In the almost two years I’ve been writing The Lunch Tray, I’ve told you about one dispiriting episode after another in which Big Food’s dollars and lobbying have blocked sensible and critically needed efforts to improve children’s health. (Remember how Congress, at the urging of frozen food manufacturers, agreed to continue treating pizza as a school food vegetable? Or how the food industry killed purely voluntary federal guidelines to rein in the marketing of junk food to children?)
That’s why I was fascinated — and sickened — by a comprehensive Reuters report issued today, “Special Report: How Washington went soft on childhood obesity,” which gives a highly detailed accounting of how food and beverage lobbyists have scotched one legislative effort after another in the public health arena. Put bluntly:
At every level of government, the food and beverage industries won fight after fight during the last decade. They have never lost a significant political battle in the United States despite mounting scientific evidence of the role of unhealthy food and children’s marketing in obesity.
Some of the figures in the report are stunning:
. . . the Center for Science in the Public Interest, widely regarded as the lead lobbying force for healthier food, spent about $70,000 lobbying last year — roughly what those opposing the stricter [children's advertising] guidelines spent every 13 hours, the Reuters analysis showed.
The report is not only highly critical of Congress, but also of the Obama administration and Mrs. Obama’s Let’s Move! initiative, both supposed champions of anti-childhood-obesity efforts. (I have also been critical of Mrs. Obama in the past).
Reuters describes a White House visit by executives from Big Food and children’s media, companies with a combined market value of more than $350 billion:
In the weeks after the meetings, proponents of tougher [children's advertising] standards said, neither the president nor the First Lady spoke out for the work on healthy food guidelines that had been drafted by the administration’s own agencies. And industry representatives said their White House lobbying — which also included calls, letters and visits to the White House — proved successful on a hot political issue.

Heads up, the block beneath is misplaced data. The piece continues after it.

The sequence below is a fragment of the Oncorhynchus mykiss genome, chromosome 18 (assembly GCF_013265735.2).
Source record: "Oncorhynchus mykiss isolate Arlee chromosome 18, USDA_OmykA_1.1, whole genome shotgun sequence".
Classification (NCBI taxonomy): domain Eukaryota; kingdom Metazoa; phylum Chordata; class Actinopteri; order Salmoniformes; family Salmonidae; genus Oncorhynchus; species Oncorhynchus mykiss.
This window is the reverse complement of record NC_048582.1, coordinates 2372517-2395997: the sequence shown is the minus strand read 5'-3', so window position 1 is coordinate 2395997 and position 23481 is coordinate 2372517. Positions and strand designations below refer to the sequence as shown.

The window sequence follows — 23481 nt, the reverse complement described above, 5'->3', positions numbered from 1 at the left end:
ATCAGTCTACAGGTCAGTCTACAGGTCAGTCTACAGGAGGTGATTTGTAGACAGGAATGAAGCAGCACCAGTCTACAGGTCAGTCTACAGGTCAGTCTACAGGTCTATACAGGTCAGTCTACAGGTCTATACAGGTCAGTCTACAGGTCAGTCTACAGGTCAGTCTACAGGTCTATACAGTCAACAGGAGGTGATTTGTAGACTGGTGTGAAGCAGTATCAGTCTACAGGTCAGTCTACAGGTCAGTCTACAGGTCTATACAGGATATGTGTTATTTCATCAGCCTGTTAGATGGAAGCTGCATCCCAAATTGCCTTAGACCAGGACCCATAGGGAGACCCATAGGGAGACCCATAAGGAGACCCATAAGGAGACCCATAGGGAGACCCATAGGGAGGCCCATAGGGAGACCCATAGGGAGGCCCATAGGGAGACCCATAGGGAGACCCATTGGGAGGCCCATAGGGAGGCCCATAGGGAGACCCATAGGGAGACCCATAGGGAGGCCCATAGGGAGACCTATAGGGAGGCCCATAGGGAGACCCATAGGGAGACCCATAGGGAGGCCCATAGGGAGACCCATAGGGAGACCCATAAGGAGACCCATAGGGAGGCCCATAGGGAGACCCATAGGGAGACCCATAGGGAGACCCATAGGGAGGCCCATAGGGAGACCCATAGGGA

Nicholas W. Papas, a spokesman for the White House, disputed the notion that it had failed to champion the work of its own agencies . . .
But Papas could not point to any specific example of the president or First Lady voicing support for the working group report. Lobbyists on both sides of the issue and two key members of Congress said the administration stood back at crucial junctures, allowing Congress time to thwart the effort.
I urge you to read the entire Reuter’s report for an eye-opening education on the role of unfettered corporate spending in our government.
So what’s the answer? How do ordinary consumers get their voices heard against such powerful, well-funded adversaries? It seems to me the only avenue is the direct expression of our views outside traditional channels. While I’m the last person to claim that the success of my recent Change.org petition would be easily replicable, it did demonstrate the tremendous power of social media and grassroots efforts to get consumer voices heard, changing government policy in a mere nine days and giving industry a real wake-up call.
I’ll have more musings on that topic in the coming days.
[hat tip: Dana Woldow of PEACHSF.org for sending me the Reuters piece.]
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